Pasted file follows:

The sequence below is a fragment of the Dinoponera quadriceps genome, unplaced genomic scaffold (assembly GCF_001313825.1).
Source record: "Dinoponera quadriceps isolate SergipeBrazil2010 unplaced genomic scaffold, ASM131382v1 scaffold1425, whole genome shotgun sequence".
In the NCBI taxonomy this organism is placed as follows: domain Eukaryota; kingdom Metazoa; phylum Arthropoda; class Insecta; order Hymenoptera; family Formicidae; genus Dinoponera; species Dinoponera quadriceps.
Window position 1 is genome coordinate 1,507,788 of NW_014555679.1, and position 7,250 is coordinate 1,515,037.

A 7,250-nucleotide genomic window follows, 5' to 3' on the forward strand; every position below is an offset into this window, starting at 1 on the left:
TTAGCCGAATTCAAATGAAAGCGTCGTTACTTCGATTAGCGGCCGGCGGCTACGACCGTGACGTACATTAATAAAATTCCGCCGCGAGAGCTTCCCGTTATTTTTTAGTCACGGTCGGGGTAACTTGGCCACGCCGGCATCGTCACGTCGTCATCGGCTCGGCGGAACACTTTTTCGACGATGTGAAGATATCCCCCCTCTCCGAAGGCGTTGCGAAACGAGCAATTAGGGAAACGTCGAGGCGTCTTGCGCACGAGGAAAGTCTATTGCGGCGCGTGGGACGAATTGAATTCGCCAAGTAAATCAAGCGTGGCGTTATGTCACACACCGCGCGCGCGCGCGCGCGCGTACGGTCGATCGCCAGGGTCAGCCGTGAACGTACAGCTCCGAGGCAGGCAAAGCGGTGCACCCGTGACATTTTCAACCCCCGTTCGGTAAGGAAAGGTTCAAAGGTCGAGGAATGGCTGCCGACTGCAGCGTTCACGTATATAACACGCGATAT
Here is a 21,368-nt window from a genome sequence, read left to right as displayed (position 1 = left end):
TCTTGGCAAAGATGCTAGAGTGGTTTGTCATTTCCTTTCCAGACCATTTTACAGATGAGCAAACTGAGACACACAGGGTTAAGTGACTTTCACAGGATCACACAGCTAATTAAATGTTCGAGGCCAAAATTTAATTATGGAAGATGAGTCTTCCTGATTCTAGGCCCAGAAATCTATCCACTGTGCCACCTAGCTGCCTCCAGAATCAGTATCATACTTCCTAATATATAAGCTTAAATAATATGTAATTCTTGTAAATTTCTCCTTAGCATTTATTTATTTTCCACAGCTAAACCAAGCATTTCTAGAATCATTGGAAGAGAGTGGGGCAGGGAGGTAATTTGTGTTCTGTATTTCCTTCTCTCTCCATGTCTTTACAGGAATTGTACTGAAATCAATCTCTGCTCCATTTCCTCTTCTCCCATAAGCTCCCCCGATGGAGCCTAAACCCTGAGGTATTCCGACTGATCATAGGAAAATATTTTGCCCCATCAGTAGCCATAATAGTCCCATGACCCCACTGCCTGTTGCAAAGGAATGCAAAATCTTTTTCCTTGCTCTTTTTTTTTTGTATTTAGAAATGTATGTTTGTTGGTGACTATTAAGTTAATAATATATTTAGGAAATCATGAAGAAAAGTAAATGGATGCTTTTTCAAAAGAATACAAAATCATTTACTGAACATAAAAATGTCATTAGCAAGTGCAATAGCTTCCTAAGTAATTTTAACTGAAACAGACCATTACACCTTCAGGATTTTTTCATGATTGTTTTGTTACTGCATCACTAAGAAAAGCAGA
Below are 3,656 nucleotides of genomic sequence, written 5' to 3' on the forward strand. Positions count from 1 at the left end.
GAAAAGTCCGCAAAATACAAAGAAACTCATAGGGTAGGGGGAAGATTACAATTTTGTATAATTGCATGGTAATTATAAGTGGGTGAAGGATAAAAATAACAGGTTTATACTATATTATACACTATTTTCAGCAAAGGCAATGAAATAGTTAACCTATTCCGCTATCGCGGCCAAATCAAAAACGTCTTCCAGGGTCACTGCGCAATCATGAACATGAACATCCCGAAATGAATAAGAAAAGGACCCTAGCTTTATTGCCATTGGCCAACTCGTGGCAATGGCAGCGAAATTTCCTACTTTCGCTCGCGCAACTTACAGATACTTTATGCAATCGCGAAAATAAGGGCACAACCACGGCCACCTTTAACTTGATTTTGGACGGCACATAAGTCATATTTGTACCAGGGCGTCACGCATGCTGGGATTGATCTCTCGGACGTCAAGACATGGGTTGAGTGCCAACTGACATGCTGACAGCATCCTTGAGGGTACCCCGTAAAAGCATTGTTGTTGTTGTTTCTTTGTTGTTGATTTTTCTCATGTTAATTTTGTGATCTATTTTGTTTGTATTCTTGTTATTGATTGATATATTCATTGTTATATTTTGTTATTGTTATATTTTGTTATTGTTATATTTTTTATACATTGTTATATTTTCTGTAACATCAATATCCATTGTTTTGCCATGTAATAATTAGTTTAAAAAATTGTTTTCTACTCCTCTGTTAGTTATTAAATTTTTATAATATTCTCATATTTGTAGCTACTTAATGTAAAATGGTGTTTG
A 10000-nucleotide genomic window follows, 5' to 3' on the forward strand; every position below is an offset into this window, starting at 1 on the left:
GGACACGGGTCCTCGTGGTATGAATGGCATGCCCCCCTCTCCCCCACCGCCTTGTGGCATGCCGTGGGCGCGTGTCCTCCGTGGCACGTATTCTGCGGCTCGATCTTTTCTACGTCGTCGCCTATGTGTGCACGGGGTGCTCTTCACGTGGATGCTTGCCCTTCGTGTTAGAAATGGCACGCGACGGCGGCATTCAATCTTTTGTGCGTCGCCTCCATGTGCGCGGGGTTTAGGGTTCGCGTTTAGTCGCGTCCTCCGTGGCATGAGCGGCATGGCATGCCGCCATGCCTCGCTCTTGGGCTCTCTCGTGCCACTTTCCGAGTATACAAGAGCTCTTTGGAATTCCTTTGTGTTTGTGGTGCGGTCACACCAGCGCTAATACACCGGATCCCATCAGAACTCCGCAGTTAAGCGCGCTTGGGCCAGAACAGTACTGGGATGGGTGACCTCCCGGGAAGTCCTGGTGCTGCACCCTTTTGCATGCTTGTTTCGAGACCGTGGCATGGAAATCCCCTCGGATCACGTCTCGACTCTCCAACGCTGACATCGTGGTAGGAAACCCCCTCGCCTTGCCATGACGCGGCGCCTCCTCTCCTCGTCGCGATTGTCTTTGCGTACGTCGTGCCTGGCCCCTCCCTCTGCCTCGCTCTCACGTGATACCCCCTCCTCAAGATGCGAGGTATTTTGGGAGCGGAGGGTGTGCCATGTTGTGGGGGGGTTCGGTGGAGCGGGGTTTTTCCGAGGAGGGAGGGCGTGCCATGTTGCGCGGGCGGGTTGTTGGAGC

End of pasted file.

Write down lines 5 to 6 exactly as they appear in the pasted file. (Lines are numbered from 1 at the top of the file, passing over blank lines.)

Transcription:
A 7,250-nucleotide genomic window follows, 5' to 3' on the forward strand; every position below is an offset into this window, starting at 1 on the left:
TTAGCCGAATTCAAATGAAAGCGTCGTTACTTCGATTAGCGGCCGGCGGCTACGACCGTGACGTACATTAATAAAATTCCGCCGCGAGAGCTTCCCGTTATTTTTTAGTCACGGTCGGGGTAACTTGGCCACGCCGGCATCGTCACGTCGTCATCGGCTCGGCGGAACACTTTTTCGACGATGTGAAGATATCCCCCCTCTCCGAAGGCGTTGCGAAACGAGCAATTAGGGAAACGTCGAGGCGTCTTGCGCACGAGGAAAGTCTATTGCGGCGCGTGGGACGAATTGAATTCGCCAAGTAAATCAAGCGTGGCGTTATGTCACACACCGCGCGCGCGCGCGCGCGCGTACGGTCGATCGCCAGGGTCAGCCGTGAACGTACAGCTCCGAGGCAGGCAAAGCGGTGCACCCGTGACATTTTCAACCCCCGTTCGGTAAGGAAAGGTTCAAAGGTCGAGGAATGGCTGCCGACTGCAGCGTTCACGTATATAACACGCGATAT